Are You an American? You Are Different.
On this day back in 1944, some young men rode boats 100 miles across the English Channel to take on an impossible task. It’s important that we never forget them, or why they had to assume that responsibility. Here is a link to a timeline of that day. I have walked the beaches in Normandy. I saw where they landed. I have listened to the stories. It is pretty amazing they pulled it off.
For the last six years, I have been on the board of the National World War Two Museum in New Orleans. This is a place that you need to make a special trip with your family to see. The museum isn’t just their story. It’s our story. Their stories are really relevant to what is happening today. Your view on the world will change after a visit the museum. Virtually everyone I talk to says that.
The museum has a full schedule of events today that you can livestream.
Donation Matching Donations will be matched up to $20k! Connect to history and honor the generation that sacrificed so…publicgood.com
Too often in today’s debate, we call people a Nazi, or a racist, or a bigot. They are words used to shock, and put punctuation or effect on a sentence. They are words used to arouse anger, or other emotions.
I think it’s important to remember what a Nazi really was. They were socialists. They were about using government power and crony capitalism to control people. They used fear. They were violent and strategically used violence. They were filled with contempt and thought they were above everyone else. They tortured and isolated one group of people for blame-and in an organized and systematic way, murdered them. They recorded it all as if they were running a simple factory.
In the early morning of Jun 6, a bunch of paratroopers jumped into enemy territory facing certain danger and probably death. Here is a link to one of the paratrooper stories. When I look at the C-47 transport plane in the National World War Two Museum that dropped them off, I wonder if I would have had the guts to get in that plane, let alone jump out of it.
Prior to the bulk of the paratroopers jumping, the US sent Pathfinders. They jumped and set up scopes on the ground showing the pilots where the jump zones would be. Can you imagine being first? Here is the story of a Pathfinder.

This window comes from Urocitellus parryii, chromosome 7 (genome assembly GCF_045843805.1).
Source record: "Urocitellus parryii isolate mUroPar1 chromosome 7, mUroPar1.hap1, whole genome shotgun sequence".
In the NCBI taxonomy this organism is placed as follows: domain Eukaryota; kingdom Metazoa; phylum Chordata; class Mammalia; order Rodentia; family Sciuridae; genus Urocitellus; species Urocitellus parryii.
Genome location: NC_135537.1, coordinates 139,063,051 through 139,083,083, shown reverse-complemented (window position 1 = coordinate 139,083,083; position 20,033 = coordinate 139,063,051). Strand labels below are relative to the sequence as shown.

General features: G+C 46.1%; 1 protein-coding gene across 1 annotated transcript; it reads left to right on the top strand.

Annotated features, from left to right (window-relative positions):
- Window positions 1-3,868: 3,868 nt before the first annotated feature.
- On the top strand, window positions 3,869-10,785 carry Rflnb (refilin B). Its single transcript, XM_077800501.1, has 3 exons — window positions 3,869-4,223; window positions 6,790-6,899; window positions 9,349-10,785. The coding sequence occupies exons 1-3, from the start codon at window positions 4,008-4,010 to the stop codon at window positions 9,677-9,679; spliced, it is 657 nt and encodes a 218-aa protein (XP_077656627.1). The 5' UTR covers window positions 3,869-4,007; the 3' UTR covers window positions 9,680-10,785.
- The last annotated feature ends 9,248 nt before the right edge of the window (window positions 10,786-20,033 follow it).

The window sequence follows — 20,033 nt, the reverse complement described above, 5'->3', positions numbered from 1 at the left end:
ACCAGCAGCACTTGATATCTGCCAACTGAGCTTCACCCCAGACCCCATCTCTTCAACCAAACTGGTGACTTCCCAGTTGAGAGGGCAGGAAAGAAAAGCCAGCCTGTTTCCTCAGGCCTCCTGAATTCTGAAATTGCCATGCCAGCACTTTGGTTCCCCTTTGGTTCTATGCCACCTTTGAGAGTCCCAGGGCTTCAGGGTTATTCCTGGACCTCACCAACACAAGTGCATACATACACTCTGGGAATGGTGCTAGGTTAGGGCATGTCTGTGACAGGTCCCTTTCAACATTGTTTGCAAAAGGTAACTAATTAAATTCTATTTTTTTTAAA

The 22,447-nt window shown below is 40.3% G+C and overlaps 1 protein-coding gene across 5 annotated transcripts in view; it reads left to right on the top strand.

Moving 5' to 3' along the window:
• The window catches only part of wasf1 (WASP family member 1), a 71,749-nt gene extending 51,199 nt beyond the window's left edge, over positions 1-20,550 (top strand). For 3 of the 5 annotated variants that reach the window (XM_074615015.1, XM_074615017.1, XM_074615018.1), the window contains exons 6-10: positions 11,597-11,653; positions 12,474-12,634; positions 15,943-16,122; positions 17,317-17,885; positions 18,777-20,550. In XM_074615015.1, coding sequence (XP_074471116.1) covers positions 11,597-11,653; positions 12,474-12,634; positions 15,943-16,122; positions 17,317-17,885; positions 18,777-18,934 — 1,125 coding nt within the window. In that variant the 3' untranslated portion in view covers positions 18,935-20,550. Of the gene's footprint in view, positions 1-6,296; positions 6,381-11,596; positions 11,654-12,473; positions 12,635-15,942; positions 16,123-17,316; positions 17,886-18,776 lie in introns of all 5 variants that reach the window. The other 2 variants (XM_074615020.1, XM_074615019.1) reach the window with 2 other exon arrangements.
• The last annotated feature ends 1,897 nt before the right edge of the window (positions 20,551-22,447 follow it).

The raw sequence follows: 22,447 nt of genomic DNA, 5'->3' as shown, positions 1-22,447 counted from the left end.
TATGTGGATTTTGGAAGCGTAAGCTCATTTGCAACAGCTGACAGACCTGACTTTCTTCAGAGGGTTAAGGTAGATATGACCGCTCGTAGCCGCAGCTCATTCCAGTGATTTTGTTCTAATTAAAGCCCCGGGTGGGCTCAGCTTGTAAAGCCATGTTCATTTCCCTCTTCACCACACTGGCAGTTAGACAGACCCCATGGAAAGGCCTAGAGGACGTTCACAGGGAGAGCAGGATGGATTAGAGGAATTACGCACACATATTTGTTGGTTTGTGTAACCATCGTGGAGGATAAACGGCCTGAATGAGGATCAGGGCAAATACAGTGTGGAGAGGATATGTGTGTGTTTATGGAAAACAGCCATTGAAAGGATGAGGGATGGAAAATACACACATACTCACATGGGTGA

I also couldn’t imagine taking a trip on a ship over rough seas, climbing down a rope net into a Higgins boat flopping around in waves like a cork. I get seasick just thinking about it. After climbing down, getting chauffeured to the beach with the world’s largest fireworks show going on all around me. Except, instead of delighting me, everyone was trying to kill me.
My friend Walt Ehlers experienced that. I have heard his story many times. You can hear it too, right here at this link. Walt’s story is important to Americans. Why? He was a Kansas farm kid. He and his brother volunteered before December 7, 1941. He did extraordinary things, but he never considered himself to be extraordinary. Of course, he was. When I would talk to him about Omaha Beach, he would always stress that the ones that didn’t come back were really the extraordinary ones. He knew first hand since his brother was killed right up the beach from where Walt landed.
One time when I heard Walt speak, someone asked him this question. “Mr. Ehlers, you were German-American, did it bother you to be killing Germans?”
Walt didn’t even skip a beat. He said, “No. I was an American. I was fighting for my country. It didn’t matter where anyone came from. We were Americans.”
Here’s the thing. While Walt’s experience is very unique his attitude isn’t. Ask any WW2 veteran. They were average American young men that often volunteered. They came from everywhere. They went all over the globe to places they didn’t even know existed and did extraordinary things to free people who were under assault, and violently oppressed. Then, most of them came home.
There are so many lessons to be taken from D-Day. One of them is to remember that when you come to this country, you become an American. We aren’t separate. You stand for something different. Too often, I hear people try to divide and subdivide us. “I live in a house built by slaves” is a good example. We might all be from somewhere else. We all had different paths to get here. It really doesn’t matter where we came from or how we got here. At our core, we are Americans and we are different than any other country on earth.
Never forget them, and never forget that America is a special place. It’s different. It’s why people want to come here.